Tired of being told to be positive all the time?

07 September 2017 - mindful practices

You’ve probably been told to “just think positive” at one point or another. How did it make you feel? As well intentioned as it might be, did you ever feel that it wasn’t enough to help you move forward?

In Emotional Agility: Get Unstuck, Embrace Change, and Thrive in Work and Life, Harvard psychologist Susan David examines the backlash effect of forced positivity. “I have concerns about the overarching societal messaging that we should focus on being happy and ‘think positive’,” she says. “I’m not anti-happiness or anti-positive psychology, but I’m concerned that the current discourse is paradoxically setting people up for greater levels of unhappiness.”

David is clear to point out that there’s nothing wrong with focusing on the positive—there are many benefits to it. The problems start when we force ourselves to “think positive” without first understanding our negative emotions. In this short video, David lists 3 reasons why suppressing negative emotions do more harm than good.

1. It reduces our ability to be present with reality.

When David’s father was diagnosed with cancer, many people told him and the family to “believe and be positive”.

“It impacted our ability to connect with each other in a real way,” says David, “because rather than being present and making space for reality, we were pinning our hopes on a future [that doesn’t yet exist]. Difficult experiences are part of life. It’s really important that we develop our capacity to deal with our thoughts and emotions in a way that isn’t [forced], in a way that embraces them and is able to learn from them.”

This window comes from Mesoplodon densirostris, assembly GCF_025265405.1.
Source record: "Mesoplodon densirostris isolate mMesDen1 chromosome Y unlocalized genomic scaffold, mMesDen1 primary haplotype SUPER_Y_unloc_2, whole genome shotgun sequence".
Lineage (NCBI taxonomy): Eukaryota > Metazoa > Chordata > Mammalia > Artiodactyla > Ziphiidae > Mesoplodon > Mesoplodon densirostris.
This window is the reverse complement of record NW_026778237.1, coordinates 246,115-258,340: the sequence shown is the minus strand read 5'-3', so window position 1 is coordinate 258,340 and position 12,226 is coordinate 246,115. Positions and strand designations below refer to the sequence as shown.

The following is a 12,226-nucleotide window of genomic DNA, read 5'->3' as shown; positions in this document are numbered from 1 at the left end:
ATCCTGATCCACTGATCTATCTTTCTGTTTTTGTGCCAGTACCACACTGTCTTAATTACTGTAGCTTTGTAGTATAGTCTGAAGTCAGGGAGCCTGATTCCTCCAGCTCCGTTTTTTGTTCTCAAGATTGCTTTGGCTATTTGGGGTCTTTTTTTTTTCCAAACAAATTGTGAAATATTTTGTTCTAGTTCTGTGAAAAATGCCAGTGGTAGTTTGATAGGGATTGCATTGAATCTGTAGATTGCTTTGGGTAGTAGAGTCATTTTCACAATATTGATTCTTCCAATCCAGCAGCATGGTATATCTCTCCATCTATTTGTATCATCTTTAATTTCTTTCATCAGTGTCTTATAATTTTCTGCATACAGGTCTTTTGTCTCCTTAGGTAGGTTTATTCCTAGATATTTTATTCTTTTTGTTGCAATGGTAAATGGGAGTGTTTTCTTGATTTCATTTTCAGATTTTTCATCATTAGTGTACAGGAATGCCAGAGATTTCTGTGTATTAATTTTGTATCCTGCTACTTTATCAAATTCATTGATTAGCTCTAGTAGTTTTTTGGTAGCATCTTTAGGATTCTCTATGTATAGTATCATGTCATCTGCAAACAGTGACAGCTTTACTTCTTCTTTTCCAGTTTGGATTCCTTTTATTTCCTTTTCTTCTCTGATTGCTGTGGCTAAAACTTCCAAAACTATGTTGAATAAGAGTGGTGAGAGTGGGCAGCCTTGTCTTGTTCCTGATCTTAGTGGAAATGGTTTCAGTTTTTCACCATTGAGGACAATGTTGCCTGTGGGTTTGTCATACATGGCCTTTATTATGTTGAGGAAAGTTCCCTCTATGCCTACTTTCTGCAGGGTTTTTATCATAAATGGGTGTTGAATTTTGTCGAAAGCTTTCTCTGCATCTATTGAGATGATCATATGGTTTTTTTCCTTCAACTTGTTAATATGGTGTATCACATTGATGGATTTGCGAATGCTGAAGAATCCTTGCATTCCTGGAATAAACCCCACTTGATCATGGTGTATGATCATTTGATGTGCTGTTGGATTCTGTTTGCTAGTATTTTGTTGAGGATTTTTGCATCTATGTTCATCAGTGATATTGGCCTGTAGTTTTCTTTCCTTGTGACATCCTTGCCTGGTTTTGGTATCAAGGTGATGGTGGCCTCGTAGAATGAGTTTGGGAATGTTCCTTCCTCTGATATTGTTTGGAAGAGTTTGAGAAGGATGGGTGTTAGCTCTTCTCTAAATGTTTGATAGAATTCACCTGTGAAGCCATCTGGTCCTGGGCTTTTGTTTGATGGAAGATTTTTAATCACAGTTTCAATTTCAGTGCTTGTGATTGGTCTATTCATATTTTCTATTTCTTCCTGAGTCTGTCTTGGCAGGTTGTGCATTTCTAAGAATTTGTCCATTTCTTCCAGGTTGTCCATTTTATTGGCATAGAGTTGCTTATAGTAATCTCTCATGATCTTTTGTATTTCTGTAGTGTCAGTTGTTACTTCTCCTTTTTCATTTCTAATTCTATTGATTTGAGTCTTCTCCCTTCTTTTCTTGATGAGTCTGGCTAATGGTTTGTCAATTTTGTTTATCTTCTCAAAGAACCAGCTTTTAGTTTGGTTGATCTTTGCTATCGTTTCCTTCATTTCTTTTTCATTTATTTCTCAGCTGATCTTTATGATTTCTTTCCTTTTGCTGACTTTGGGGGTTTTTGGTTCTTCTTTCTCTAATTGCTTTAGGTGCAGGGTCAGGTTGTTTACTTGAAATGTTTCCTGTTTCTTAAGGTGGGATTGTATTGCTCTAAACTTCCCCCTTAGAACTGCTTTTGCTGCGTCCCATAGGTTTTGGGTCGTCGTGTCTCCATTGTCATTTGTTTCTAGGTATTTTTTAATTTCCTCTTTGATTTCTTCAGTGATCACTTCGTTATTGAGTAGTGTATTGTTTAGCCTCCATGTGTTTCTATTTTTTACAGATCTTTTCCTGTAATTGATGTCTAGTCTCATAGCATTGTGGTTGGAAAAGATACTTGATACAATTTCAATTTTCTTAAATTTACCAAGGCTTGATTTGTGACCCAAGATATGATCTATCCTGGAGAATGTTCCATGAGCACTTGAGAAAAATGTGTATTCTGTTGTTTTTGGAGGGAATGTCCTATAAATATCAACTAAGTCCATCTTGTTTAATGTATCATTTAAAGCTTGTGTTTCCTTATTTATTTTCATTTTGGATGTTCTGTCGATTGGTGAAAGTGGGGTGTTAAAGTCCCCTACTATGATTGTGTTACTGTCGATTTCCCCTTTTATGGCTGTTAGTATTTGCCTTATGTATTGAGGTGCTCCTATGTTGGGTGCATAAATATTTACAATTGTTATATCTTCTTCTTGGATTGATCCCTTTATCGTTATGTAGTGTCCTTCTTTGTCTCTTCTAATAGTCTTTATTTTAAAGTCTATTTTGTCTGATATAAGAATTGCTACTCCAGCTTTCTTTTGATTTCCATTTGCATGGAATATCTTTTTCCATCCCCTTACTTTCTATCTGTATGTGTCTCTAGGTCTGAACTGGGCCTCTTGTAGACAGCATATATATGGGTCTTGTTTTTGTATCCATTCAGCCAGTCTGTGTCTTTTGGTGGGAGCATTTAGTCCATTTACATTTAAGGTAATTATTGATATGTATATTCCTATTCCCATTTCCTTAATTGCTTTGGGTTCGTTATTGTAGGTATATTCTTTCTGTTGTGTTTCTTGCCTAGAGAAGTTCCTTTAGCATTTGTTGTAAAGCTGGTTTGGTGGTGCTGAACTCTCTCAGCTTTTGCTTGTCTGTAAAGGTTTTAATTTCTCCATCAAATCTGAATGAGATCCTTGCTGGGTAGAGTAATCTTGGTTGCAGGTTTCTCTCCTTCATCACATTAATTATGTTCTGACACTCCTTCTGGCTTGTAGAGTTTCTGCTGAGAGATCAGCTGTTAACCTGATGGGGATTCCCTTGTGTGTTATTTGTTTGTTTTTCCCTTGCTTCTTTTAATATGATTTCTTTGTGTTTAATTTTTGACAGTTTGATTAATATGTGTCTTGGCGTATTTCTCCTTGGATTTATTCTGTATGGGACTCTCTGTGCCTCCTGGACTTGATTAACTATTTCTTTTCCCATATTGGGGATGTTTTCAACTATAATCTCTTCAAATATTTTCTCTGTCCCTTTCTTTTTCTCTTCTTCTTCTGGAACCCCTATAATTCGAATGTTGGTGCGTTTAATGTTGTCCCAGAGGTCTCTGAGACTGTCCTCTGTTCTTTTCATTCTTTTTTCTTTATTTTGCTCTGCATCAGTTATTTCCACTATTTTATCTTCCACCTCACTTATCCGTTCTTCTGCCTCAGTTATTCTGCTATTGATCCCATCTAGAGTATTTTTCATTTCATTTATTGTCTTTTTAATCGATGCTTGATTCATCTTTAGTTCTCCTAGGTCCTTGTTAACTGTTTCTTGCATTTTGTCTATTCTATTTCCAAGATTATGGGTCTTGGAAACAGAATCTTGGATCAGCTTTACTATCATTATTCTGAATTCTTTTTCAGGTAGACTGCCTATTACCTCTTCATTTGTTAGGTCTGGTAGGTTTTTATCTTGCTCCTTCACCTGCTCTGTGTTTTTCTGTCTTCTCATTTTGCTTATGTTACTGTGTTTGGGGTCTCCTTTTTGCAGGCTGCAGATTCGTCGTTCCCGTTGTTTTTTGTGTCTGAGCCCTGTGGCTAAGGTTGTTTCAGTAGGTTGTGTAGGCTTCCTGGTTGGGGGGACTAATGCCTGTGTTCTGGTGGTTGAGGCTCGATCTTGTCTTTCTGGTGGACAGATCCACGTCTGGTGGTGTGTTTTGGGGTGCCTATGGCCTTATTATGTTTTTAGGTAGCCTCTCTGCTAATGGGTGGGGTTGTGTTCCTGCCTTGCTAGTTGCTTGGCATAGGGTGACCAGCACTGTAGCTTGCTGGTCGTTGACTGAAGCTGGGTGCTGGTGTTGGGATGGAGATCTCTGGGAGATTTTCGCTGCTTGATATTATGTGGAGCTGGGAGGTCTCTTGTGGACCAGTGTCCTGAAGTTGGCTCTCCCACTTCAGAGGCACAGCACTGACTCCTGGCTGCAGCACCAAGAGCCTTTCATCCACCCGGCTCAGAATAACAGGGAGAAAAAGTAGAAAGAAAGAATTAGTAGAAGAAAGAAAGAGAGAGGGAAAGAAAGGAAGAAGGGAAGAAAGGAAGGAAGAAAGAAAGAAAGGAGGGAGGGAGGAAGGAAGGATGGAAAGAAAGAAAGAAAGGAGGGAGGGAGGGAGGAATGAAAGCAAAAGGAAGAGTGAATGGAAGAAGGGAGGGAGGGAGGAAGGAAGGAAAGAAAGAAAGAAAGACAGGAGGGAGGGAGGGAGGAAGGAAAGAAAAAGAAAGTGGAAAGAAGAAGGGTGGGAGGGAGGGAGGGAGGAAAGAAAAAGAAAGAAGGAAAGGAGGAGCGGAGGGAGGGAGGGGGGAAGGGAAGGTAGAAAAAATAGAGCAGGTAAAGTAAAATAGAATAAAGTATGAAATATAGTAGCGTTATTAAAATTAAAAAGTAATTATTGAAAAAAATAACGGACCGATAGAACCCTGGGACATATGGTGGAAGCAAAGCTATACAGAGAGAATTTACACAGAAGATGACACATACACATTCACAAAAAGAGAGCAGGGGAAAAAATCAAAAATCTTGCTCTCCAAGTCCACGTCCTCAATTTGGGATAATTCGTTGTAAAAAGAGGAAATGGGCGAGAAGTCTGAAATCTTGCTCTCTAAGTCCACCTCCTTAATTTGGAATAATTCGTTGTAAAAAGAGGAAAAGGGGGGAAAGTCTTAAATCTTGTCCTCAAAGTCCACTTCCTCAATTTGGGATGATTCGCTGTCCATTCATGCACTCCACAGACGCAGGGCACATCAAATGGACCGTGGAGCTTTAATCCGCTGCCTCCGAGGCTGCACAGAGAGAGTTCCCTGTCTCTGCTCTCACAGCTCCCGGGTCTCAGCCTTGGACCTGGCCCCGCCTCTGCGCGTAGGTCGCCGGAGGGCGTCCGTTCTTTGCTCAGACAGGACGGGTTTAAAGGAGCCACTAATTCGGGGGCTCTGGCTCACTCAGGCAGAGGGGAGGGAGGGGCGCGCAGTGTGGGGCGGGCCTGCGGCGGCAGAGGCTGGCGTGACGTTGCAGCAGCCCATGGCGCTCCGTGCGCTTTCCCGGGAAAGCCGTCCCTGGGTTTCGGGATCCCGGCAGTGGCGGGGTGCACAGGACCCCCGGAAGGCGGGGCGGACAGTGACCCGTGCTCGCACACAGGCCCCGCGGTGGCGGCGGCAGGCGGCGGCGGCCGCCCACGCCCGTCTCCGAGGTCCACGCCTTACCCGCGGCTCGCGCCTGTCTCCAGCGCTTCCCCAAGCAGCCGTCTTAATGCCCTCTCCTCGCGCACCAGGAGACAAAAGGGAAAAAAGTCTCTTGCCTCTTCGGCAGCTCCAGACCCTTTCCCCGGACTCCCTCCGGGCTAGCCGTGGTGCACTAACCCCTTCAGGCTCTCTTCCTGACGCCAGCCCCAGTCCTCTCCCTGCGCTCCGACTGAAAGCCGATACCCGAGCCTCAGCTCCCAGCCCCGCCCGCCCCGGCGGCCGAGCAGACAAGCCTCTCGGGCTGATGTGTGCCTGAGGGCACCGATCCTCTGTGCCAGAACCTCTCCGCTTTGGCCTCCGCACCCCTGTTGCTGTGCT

2. Negative emotions are important lessons.

“What I’m worried about this message of ‘be happy’ is that people then automatically assume that when they have a difficult thought or feeling, they should push it aside, that it’s some kind of weakness,” says David. “It hinders our ability to learn from our experience, [which] is stopping us from developing higher levels of wellbeing and resilience.”

3. Our emotions can be indicators of our values.

“When you put the positive spin all the time, you may be missing signals about your own values,” says David.

For example, if you get angry with someone, you can either 1) lash out; 2) suppress the anger and tell yourself to “think positive”; or 3) examine what your anger is telling you about your values.

As David concludes, “A better way to focus on happiness is not to be focused on the goal of happiness per se but rather what it is that we value—what is important to us intrinsically, and [what] everyday moves we can make towards that thing without the overarching expectation that we will somehow be happier. When we focus on what’s intrinsically important to us, happiness becomes an outstanding by-product of that focus.”

We know embracing difficult emotions isn’t the easiest thing to do. Fret not—we list 5 simple everyday ways to deal with negative emotions effectively.

- The Mindful Company Team